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MIT boffins speed up wi-fi in crowded areas

by on23 August 2016

Networking for mobs

Boffins at MIT's Computer Science and Artificial Intelligence Laboratory say they might have solved the problem wi-fi has broadcasting to crowded areas such as concerts, airports, conference halls and sports stadiums.

Normally you need shedloads of wireless routers to deliver Internet access to everyone and having so many creates interference and painfully slow Internet access.

The MIT team has worked out a way of managing wi-fi networks that cause the routers to collaborate better. The researchers came up with algorithms that process a router's signal so that multiple routers can send information on the same wireless spectrum without causing interference.

The result means that data transfer speeds were 3.3 times faster.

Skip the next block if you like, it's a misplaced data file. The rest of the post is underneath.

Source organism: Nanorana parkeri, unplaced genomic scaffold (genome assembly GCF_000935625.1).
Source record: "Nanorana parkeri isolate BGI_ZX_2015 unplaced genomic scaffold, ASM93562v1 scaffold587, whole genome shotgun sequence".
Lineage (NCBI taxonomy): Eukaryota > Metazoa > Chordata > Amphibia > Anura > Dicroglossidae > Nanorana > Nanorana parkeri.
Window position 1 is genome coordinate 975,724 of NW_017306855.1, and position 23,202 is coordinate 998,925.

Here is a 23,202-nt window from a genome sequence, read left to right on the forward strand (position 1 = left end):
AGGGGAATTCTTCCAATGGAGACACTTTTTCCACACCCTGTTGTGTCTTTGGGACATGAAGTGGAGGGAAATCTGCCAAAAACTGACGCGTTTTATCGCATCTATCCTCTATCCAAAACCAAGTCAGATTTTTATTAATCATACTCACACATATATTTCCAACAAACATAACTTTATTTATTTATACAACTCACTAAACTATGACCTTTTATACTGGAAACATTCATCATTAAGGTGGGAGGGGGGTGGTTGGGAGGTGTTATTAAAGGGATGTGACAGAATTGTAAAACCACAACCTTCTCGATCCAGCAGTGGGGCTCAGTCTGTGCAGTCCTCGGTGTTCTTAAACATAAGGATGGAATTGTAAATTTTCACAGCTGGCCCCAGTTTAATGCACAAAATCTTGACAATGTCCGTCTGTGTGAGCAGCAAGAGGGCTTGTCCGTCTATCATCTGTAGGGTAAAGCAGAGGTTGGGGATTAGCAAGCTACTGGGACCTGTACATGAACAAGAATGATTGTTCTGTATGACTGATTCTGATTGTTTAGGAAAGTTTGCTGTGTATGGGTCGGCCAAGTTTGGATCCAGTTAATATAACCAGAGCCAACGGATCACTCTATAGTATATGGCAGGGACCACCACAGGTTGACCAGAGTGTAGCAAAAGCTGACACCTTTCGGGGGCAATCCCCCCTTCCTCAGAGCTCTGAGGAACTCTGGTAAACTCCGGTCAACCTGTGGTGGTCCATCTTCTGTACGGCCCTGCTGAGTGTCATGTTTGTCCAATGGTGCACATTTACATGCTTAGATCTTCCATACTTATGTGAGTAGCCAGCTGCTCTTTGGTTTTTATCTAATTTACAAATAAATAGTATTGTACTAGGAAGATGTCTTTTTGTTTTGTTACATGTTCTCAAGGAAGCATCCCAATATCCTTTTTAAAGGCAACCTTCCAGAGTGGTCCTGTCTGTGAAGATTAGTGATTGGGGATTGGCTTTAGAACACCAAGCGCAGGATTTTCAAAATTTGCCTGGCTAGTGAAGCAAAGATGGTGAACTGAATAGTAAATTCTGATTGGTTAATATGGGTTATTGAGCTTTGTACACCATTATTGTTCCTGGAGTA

Ezzeldin Hussein Hamed, one of the MIT researchers, said that the data could be transferred 10 times as fast if his team had used additional routers. Hamed's team demonstrated their advances in alab, using laptops that roamed on Roomba robots. They have not tried it in a stadium or large venue. The MIT team has created a startup, MegaMIMO, and is talking with companies about how to commercialise their technology.

Last modified on 23 August 2016
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